‘I hope you won’t think Salzburg too provincial,’ the Austrian ambassador told me.

Don’t ask me how or why, but the International Center for Journalists chose me as one of two American journalists to travel to Austria for a six-week placement with a major Austrian newspaper. My employer, the Adirondack Daily Enterprise was generous enough to grant me a leave of absence to work with the Salzburger Nachrichten in Salzburg.

The program, I am told, is two-fold: I will continue to write for the Enterprise; I will make myself as useful as an American with limited German-language skills can be to my host newspaper.

The journey begins with three days of meetings with U.S. and Austrian diplomats, journalists, academics who have been graciously meeting us and stuffing us with rich food at luxurious restaurants.

WASHINGTON, D.C. I hope you won’t think Salzburg too provincial, the Salzburger Nachrichten is a fine newspaper with many grand opportunities, the Austrian ambassador said to me as two dozen journalists and diplomats clutched champagne flumes to a toast in my and three other journalists’ honor held at the ambassador’s palatial residence in Washington..

How did I get here? I keep pinching myself. But forgive me, I’m getting ahead of myself; allow me to start from the beginning.


It’s early Sunday morning. The taste of the Saranac Lake Winter Carnival a weekend punctuated by unbridled revelry and merriment still lingered in my mouth as I arrived at the Adirondack Regional Airport in Lake Clear. My mouth was dry from the previous night’s beer, my limbs ached from the dancing to Los Blancos upstairs at Waterhole # 3 and there was a faint odor of ordinance from Saturday evening’s impromptu fireworks program.

Arriving at the airport, I realized that I’d forgotten to write down the name of my hotel in Washington. Fortunately, the friendly staff at the airport let me use their office computer to retrieve my itinerary; otherwise, I would’ve been completely helpless when I arrived at Dulles Airport.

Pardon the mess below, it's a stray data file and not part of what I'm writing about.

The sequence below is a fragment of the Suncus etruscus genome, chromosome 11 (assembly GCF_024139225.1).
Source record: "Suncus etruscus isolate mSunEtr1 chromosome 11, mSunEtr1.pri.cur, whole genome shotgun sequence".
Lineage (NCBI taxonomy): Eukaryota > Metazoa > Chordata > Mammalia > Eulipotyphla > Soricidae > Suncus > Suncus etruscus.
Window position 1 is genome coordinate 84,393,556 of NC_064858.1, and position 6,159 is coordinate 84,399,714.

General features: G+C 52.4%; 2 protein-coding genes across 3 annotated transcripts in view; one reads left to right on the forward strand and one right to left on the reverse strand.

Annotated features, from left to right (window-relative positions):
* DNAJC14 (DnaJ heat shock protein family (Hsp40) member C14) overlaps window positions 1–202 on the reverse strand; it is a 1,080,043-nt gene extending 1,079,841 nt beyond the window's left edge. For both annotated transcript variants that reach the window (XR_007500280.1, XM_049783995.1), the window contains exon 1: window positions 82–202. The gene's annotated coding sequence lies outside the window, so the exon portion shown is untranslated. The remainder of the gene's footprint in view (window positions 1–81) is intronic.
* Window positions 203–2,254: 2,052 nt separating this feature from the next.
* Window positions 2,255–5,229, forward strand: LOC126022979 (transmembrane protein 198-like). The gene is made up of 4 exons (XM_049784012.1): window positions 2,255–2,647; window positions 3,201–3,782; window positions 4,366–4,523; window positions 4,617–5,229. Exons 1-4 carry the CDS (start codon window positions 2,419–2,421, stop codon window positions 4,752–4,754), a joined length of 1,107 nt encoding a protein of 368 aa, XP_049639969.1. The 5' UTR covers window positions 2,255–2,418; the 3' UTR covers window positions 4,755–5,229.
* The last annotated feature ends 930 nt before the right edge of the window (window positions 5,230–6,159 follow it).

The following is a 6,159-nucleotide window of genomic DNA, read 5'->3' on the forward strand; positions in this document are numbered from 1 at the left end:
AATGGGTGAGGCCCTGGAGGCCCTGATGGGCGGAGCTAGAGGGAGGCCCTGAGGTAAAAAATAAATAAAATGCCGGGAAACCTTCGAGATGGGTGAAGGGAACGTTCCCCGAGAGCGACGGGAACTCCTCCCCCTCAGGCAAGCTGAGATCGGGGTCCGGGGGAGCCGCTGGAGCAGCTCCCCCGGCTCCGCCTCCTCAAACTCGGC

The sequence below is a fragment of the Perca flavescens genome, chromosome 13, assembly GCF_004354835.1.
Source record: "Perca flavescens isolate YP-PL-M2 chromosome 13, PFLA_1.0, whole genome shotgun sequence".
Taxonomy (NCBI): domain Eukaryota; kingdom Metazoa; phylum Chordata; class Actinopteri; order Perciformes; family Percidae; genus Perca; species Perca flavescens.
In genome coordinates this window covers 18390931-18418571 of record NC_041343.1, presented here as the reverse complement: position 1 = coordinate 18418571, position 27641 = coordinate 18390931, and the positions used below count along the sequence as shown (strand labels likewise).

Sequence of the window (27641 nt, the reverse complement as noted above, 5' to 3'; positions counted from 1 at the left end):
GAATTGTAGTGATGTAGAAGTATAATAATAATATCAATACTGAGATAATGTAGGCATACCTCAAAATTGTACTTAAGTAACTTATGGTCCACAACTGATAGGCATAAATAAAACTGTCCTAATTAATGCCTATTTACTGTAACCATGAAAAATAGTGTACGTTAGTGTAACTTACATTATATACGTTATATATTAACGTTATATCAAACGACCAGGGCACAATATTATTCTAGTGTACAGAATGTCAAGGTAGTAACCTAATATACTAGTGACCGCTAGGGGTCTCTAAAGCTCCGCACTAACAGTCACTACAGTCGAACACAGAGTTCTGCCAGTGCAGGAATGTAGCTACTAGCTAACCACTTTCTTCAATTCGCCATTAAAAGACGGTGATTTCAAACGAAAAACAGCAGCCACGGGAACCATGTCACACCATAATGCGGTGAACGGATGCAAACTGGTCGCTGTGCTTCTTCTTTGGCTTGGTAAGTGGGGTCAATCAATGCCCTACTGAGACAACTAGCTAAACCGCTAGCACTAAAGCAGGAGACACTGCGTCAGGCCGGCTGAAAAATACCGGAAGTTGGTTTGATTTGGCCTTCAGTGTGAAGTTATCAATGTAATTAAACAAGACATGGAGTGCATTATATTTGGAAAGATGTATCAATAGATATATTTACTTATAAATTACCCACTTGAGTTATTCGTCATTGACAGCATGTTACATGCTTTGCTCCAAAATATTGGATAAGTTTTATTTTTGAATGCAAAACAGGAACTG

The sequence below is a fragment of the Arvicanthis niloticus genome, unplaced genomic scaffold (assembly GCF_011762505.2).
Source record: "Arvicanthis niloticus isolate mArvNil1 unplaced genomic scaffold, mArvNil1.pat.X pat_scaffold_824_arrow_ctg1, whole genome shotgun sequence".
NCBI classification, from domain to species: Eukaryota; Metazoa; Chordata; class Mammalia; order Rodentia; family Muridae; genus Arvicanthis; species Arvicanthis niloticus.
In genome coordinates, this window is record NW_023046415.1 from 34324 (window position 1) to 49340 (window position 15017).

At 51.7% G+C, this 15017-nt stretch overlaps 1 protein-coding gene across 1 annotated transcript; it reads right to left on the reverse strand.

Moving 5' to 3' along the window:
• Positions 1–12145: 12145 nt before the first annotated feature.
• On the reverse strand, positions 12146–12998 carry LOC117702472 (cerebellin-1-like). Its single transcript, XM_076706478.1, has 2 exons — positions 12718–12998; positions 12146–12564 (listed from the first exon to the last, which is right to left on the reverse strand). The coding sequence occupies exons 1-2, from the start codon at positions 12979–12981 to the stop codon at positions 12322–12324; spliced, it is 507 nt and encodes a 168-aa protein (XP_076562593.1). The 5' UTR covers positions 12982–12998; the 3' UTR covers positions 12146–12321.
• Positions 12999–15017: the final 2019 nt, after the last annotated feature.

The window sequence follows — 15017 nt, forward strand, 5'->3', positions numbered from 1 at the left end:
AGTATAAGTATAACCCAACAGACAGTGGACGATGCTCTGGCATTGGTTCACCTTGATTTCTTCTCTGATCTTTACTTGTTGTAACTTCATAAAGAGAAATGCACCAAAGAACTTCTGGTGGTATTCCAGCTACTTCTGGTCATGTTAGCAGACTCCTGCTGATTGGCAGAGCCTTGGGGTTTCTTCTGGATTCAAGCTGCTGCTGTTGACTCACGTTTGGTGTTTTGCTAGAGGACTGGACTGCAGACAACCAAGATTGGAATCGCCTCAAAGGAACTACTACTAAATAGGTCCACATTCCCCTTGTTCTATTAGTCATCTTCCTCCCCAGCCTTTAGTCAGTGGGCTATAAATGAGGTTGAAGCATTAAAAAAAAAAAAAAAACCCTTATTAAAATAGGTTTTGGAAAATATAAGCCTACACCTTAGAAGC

I’d never flown in such a small commercial aircraft. We could see down the aisle through the front window and watch the pilots struggle to keep the plane level despite a biting crosswind and flurries that blanketed the runway. I felt a pang of homesickness as we accelerated skyward and the plane turned its nose toward New England. Forty minutes later, we were in Boston but it might as well have been a different world. The sun was shining brightly and crowds thronged Logan. I swallowed hard, I would be away from home for a long time.

Arriving in Washington, there was a flurry of introductions. The program is an exchange. Aside from myself, the program is sending a similarly young reporter from the Milwaukee Journal-Sentinel to Austria. She will be at Die Presse, a prestigious paper in Vienna. Sheila Lalwani, a 26-year-old native of Indiana, is a fast-talking fountain of exuberance that only the Midwest can produce. Multilingual in a number of languages from Europe and Asia Minor, she’s examining the role of minorities and immigrants in Austrian society today. Her blog is here.

The Austrian journalists are also an impressive bunch. Christoph Prantner, a 35-year-old foreign affairs reporter at Vienna’s Der Standard, Austria’s most left-leaning national newspaper, is being sent to USA Today’s Washington office. His cynical sense-of-humor is of the type that seems to unite journalists around the world no matter their national or cultural background.

Twenty-seven-year-old Michaela Roithmayr is bound for WCBS radio in New York City. Hailing from Life Radio, a regional radio station in Linz. She’s already got her blog a’blazing which I’ll link here. For some reason, she insists on writing in Austrian; the pictures are pretty, though.

Jaco out

One response to “‘I hope you won’t think Salzburg too provincial,’ the Austrian ambassador told me.”

  1. Hey, It’s always fun to read your blog. Have loads of fun.

    Thanks for the “most left leaning” label on the Der Standard. Now I know why my grandparents read it in the 70’s and 80’s.


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